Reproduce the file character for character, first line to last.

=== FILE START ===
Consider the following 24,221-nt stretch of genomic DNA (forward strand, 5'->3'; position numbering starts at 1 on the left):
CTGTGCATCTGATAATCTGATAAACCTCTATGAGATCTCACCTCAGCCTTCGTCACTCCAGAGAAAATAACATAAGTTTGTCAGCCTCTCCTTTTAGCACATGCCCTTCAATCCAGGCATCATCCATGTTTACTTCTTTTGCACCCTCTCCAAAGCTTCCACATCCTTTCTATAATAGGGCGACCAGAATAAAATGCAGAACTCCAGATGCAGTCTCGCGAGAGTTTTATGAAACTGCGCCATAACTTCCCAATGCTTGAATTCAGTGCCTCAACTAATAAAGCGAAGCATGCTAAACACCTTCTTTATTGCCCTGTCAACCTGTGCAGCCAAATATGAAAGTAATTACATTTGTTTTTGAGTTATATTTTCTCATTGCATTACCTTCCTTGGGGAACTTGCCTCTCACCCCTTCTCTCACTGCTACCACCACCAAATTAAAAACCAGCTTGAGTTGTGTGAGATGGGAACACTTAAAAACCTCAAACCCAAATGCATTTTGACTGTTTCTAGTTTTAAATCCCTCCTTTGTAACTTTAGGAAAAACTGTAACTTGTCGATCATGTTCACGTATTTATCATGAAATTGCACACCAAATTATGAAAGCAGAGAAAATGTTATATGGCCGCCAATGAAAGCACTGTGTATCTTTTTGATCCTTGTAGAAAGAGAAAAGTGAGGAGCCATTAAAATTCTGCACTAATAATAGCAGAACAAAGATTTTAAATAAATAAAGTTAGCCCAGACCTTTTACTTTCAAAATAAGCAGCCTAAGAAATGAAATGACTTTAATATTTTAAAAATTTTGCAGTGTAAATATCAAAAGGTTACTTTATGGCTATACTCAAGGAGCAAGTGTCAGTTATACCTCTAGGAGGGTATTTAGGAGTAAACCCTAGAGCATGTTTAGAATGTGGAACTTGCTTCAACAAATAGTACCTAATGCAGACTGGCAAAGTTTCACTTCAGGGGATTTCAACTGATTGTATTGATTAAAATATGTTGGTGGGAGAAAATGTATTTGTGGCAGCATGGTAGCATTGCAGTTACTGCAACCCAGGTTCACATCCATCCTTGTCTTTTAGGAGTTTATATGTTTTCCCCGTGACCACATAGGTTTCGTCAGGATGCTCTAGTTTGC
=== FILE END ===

Consider the following 24,221-nt stretch of genomic DNA (forward strand, 5'->3'; position numbering starts at 1 on the left):
CTGTGCATCTGATAATCTGATAAACCTCTATGAGATCTCACCTCAGCCTTCGTCACTCCAGAGAAAATAACATAAGTTTGTCAGCCTCTCCTTTTAGCACATGCCCTTCAATCCAGGCATCATCCATGTTTACTTCTTTTGCACCCTCTCCAAAGCTTCCACATCCTTTCTATAATAGGGCGACCAGAATAAAATGCAGAACTCCAGATGCAGTCTCGCGAGAGTTTTATGAAACTGCGCCATAACTTCCCAATGCTTGAATTCAGTGCCTCAACTAATAAAGCGAAGCATGCTAAACACCTTCTTTATTGCCCTGTCAACCTGTGCAGCCAAATATGAAAGTAATTACATTTGTTTTTGAGTTATATTTTCTCATTGCATTACCTTCCTTGGGGAACTTGCCTCTCACCCCTTCTCTCACTGCTACCACCACCAAATTAAAAACCAGCTTGAGTTGTGTGAGATGGGAACACTTAAAAACCTCAAACCCAAATGCATTTTGACTGTTTCTAGTTTTAAATCCCTCCTTTGTAACTTTAGGAAAAACTGTAACTTGTCGATCATGTTCACGTATTTATCATGAAATTGCACACCAAATTATGAAAGCAGAGAAAATGTTATATGGCCGCCAATGAAAGCACTGTGTATCTTTTTGATCCTTGTAGAAAGAGAAAAGTGAGGAGCCATTAAAATTCTGCACTAATAATAGCAGAACAAAGATTTTAAATAAATAAAGTTAGCCCAGACCTTTTACTTTCAAAATAAGCAGCCTAAGAAATGAAATGACTTTAATATTTTAAAAATTTTGCAGTGTAAATATCAAAAGGTTACTTTATGGCTATACTCAAGGAGCAAGTGTCAGTTATACCTCTAGGAGGGTATTTAGGAGTAAACCCTAGAGCATGTTTAGAATGTGGAACTTGCTTCAACAAATAGTACCTAATGCAGACTGGCAAAGTTTCACTTCAGGGGATTTCAACTGATTGTATTGATTAAAATATGTTGGTGGGAGAAAATGTATTTGTGGCAGCATGGTAGCATTGCAGTTACTGCAACCCAGGTTCACATCCATCCTTGTCTTTTAGGAGTTTATATGTTTTCCCCGTGACCACATAGGTTTCGTCAGGATGCTCTAGTTTGC